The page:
Fred and Tom hammocked all over the country. They were best buds. You can imagine why Tom’s heart nearly stopped beating when the Vet gave him the news.

    During their last hike to Clingmans Dome on the Appalachian Trail, Tom noticed Fred acting a little sluggish without his usual trail frenzy. Fred went to see to Dr. Duke for a checkup. It was the dreaded “C” word.

    Tom sat on the cold metal table and held Fred’s head in his lap staring into his big brown doughy eyes. Tom rubbed that special spot behind Fred’s right ear for the final time as Dr. Duke quietly and slowly removed her gloves and left the room. Fred’s breath was labored and slow, but content.

    Hearts stopped.

    Tom swayed slowly back and forth in his hammock slung on the edge of Fred’s favorite mountain overlook. He reluctantly allowed the wind to carry the contents of the urn over the edge and into the great wilderness. Although Fred’s heart was no longer beating, the legend of the three-legged hammocking war hero dog would live on.

  • Intruder

    What was that sound?

    Your eyes dart back and forth as your ears strain to confirm the impending mortal danger. It’s at least 9:48 PM – well past hiker midnight. You sank into the comfort of the hammock a few hours ago after covering at least 1.5 trail miles. Your trip report on Hammock Forums, and your Instagram may, or may not, eventually list that number as 12 miles, but who’s really counting?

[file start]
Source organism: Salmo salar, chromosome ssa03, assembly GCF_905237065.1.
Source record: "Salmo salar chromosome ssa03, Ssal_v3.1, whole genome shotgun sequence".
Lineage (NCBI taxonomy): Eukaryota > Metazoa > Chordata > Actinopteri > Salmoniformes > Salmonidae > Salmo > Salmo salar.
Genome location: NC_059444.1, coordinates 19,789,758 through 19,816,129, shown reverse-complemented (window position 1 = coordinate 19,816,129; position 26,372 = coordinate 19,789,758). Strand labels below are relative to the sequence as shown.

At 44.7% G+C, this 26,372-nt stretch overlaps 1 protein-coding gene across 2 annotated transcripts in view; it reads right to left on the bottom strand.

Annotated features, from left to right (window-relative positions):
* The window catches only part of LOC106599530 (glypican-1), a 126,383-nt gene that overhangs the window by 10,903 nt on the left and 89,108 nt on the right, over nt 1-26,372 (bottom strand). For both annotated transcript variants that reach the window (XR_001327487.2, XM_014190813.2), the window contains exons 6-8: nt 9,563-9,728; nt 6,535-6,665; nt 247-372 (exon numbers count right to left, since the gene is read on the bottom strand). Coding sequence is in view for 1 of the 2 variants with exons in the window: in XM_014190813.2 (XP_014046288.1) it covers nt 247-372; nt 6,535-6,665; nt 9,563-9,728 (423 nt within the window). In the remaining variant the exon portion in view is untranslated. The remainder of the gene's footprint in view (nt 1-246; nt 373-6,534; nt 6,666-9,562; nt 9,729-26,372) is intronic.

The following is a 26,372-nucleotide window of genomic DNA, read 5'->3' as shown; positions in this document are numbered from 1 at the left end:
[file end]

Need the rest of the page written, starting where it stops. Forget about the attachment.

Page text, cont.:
There it is again. Was that a Yeti? It had to be a Yeti. If it wasn’t a Yeti, it was most certainly some sort of rabid beast hell-bent on slowly devouring your succulent flesh. Obviously.

    Did I hang my bear bag? Can it smell those Pack-it-Gourmet Chicken and Dumplings I had for dinner? Death’s grip tightens around your neck like a noose as you run through every possible scenario. Each one ending in a fantastically gruesome scene more awful than the last.